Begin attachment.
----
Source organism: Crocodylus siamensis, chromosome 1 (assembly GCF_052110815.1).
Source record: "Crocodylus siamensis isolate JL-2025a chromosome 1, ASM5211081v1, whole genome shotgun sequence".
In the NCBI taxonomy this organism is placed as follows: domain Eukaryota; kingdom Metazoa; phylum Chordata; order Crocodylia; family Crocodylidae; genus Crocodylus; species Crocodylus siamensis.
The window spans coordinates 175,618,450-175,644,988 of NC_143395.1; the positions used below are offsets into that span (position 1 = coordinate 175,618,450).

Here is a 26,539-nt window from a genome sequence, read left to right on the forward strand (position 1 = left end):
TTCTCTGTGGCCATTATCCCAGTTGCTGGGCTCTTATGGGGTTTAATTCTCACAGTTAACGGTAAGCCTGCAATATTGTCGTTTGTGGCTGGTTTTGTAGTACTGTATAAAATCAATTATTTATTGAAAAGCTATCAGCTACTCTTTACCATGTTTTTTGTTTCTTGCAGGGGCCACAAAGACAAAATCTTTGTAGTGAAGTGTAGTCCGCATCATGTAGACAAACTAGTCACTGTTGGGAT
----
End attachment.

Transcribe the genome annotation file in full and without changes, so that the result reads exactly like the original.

Source organism: Crocodylus siamensis, chromosome 1 (assembly GCF_052110815.1).
Source record: "Crocodylus siamensis isolate JL-2025a chromosome 1, ASM5211081v1, whole genome shotgun sequence".
In the NCBI taxonomy this organism is placed as follows: domain Eukaryota; kingdom Metazoa; phylum Chordata; order Crocodylia; family Crocodylidae; genus Crocodylus; species Crocodylus siamensis.
The window spans coordinates 175,618,450-175,644,988 of NC_143395.1; the positions used below are offsets into that span (position 1 = coordinate 175,618,450).

Here is a 26,539-nt window from a genome sequence, read left to right on the forward strand (position 1 = left end):
TTCTCTGTGGCCATTATCCCAGTTGCTGGGCTCTTATGGGGTTTAATTCTCACAGTTAACGGTAAGCCTGCAATATTGTCGTTTGTGGCTGGTTTTGTAGTACTGTATAAAATCAATTATTTATTGAAAAGCTATCAGCTACTCTTTACCATGTTTTTTGTTTCTTGCAGGGGCCACAAAGACAAAATCTTTGTAGTGAAGTGTAGTCCGCATCATGTAGACAAACTAGTCACTGTTGGGAT